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    Re: Course to steer at a given speed.
    From: Lu Abel
    Date: 2012 Nov 28, 12:19 -0800
    Good point, Greg!

    In my previous, I also forgot to mention that the "follow the bouncing ball" screen on a GPS with its attendant cross-track error (XTE) and ETA displays obviate the need for current calculations.  Set the destination into your GPS, the display will give you your ETA based on current (no pun) SOG, adjust boat speed to make the calculated ETA the desired time of arrival.


    From: Greg Rudzinski <gregrudzinski@yahoo.com>
    To: NavList@fer3.com
    Sent: Wednesday, November 28, 2012 11:37 AM
    Subject: [NavList] Re: Course to steer at a given speed.

    This is where the GPS becomes a useful piloting tool when combined with the knot meter. With course made good, speed made good, course steered, and speed through the water all known then set and drift can then be known immediately.
    Greg Rudzinski
    [NavList] Re: Course to steer at a given speed.
    From: Lu Abel
    Date: 28 Nov 2012 11:02
    Ah, but how does one "calculate leeway" to adjust course? Every single text I've seen, from Bowditch to something like Sweet's "Weekend Navigator" all assume you know that leeway will be and then simply tell you to subtract or add it to course steered to get CMG (or vice versa). Leeway depends on one's point of sail -- maximum when close-hauled, non-existent when going downwind. More important, it also depends on the boat's underwater configuration. Sailboats are supposed to go straight ahead and not sideways, so I suspect this has been an issue for naval architects ever since they started doing scientific design of boats.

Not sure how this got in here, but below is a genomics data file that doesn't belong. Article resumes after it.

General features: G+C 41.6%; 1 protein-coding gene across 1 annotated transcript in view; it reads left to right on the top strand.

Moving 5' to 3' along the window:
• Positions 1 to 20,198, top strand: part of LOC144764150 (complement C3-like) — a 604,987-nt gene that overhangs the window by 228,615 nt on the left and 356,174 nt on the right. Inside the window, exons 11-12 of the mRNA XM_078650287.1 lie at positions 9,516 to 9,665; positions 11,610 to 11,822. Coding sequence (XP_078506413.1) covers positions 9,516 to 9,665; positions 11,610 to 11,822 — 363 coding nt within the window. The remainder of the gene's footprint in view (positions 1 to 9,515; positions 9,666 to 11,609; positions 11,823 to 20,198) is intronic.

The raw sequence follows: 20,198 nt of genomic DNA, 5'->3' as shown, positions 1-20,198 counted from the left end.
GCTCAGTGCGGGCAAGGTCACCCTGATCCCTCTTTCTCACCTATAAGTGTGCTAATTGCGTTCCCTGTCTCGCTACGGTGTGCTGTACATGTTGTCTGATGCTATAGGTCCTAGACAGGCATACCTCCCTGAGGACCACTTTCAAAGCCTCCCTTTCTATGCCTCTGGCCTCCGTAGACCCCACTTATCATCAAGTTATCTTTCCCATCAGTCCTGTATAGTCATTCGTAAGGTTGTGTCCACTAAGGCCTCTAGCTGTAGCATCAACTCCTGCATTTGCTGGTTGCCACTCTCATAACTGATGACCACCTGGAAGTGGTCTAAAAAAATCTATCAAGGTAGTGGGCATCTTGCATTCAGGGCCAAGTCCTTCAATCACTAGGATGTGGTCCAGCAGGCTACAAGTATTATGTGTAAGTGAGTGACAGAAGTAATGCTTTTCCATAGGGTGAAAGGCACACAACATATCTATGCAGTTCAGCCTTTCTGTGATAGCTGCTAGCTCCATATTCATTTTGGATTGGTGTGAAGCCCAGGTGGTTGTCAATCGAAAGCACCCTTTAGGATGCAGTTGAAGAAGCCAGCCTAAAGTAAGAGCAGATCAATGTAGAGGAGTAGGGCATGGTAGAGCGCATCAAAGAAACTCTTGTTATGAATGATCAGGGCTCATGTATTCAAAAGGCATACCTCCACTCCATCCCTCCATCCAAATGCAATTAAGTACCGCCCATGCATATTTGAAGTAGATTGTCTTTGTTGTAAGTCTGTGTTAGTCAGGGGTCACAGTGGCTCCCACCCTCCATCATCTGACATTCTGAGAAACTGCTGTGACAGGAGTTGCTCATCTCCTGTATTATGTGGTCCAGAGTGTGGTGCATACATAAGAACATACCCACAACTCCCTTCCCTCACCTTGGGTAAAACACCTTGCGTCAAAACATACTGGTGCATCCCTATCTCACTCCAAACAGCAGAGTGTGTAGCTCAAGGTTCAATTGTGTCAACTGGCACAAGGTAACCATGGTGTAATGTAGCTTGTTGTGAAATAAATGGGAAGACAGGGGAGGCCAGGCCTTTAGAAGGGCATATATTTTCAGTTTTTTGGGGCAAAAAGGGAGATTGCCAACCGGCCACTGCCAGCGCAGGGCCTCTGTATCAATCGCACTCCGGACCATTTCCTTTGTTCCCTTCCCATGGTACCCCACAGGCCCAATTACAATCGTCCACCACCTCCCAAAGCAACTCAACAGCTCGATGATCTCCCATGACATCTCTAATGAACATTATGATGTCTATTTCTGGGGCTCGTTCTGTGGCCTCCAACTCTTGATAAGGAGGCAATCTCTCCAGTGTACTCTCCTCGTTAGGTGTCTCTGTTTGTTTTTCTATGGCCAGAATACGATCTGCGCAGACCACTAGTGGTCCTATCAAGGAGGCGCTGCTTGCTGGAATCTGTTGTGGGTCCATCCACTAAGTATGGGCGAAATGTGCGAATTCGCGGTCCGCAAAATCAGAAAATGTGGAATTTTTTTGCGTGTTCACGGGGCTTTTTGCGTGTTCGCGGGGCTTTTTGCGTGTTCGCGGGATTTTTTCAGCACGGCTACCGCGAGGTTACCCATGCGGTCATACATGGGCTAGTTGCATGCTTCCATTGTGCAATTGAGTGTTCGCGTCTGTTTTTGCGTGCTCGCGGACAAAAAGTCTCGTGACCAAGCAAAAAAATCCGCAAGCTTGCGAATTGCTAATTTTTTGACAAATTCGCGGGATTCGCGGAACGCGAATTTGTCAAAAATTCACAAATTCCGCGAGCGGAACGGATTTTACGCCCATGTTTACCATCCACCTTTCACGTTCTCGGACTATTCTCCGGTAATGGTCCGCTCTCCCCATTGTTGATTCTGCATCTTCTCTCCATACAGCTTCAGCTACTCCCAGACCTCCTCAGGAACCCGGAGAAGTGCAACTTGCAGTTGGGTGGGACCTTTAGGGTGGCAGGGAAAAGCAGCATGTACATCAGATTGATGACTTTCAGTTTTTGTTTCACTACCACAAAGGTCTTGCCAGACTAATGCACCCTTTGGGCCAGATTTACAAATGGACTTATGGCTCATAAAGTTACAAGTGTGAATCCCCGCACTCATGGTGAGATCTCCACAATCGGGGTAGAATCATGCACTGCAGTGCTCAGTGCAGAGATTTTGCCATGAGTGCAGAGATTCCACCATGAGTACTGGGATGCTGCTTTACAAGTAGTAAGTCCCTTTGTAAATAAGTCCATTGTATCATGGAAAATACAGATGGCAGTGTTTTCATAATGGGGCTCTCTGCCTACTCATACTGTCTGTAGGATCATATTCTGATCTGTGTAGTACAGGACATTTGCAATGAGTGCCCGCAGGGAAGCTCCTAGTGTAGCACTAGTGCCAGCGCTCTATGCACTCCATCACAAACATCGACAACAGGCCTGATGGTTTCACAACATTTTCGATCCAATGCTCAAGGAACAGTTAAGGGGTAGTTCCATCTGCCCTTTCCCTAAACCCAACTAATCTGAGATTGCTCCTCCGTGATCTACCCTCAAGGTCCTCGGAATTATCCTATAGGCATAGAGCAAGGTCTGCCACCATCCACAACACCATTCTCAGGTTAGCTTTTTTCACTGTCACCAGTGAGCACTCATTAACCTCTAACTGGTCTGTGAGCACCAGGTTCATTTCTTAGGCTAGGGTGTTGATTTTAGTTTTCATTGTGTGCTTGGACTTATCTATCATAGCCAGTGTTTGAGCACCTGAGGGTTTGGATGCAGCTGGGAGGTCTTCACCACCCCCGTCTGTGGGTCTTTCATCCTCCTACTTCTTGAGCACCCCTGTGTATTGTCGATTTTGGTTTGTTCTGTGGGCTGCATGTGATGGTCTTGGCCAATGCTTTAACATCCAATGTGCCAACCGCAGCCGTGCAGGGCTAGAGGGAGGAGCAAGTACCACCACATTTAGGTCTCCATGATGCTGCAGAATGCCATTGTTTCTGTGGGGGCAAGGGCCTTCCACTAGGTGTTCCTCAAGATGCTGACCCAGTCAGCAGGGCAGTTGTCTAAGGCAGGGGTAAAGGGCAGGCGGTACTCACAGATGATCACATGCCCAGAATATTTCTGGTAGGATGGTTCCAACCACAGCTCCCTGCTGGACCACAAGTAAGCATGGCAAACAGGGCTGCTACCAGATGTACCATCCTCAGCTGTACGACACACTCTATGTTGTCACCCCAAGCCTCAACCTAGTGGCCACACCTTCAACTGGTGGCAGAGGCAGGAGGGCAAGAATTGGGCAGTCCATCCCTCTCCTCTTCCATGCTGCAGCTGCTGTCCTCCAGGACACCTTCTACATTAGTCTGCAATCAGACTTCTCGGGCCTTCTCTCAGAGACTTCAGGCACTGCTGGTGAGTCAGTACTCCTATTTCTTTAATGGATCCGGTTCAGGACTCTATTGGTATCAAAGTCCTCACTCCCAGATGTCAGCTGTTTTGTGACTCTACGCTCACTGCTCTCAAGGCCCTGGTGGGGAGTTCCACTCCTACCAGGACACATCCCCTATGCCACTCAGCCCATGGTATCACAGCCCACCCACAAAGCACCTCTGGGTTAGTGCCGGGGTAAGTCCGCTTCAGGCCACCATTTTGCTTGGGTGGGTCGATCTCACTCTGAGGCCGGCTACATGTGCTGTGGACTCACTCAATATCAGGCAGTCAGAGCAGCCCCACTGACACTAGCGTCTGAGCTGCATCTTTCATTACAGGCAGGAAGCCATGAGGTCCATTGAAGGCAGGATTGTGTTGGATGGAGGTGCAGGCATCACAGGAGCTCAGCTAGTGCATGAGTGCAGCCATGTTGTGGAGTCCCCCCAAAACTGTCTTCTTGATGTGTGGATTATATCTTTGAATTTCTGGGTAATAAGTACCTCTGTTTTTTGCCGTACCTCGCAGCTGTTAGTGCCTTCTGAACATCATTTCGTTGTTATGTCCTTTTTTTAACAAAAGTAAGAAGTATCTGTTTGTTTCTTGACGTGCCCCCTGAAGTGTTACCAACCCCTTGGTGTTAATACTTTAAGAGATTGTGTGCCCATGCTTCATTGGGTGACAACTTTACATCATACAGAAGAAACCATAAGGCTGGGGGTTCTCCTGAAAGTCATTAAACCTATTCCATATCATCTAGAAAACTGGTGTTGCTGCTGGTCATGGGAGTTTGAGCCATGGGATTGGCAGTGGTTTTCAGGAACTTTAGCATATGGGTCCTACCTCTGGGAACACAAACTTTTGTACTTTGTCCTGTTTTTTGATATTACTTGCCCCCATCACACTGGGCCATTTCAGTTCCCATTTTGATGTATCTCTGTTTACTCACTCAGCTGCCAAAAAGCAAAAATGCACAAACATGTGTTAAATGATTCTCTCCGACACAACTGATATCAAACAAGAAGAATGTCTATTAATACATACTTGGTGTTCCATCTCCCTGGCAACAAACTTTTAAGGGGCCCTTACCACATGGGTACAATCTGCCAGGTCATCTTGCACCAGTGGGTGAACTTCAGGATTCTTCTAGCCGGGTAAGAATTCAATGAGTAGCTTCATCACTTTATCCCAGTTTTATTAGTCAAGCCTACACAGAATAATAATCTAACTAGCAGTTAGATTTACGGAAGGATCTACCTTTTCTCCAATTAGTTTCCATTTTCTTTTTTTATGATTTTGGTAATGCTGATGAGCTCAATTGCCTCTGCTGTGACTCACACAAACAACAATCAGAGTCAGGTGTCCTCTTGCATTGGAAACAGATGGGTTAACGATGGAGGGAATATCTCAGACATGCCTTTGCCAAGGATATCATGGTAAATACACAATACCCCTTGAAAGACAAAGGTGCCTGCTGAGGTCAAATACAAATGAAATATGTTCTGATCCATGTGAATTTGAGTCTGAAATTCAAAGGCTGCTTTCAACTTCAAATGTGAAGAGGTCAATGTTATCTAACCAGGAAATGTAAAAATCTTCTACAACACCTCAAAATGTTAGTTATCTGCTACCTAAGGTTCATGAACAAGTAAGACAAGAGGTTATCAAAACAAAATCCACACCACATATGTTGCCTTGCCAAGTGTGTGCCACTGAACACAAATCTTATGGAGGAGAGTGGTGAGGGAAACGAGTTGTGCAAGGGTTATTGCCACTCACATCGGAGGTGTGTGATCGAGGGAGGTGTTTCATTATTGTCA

As a long-time navigation instructor, I've always found current calculations a bit like a solution searching for a problem. While potentially appropriate while well offshore, in coastal waters current will shift with the tide. So if I do the standard calculation for set and drift based on the difference between my DR and Fix, how is that relevant except as determining an average value over the exact period of time and tidal conditions for the calculation? If I'm trying to determine course-to-steer (Track) as in Sean's problem, how do I know what value to use for Drift (speed of current) when it's changing minute-by-minute over a current cycle?
    Let me make it clear that, as someone with a graduate degree in engineering, vector math (which current calculations are) do not intimidate me, they were part of my education from my freshman year onward. So my comments above are absolutely not because I can't do the problems, it's just that magic number called Drift that's the problem. And its cousin Leeway.
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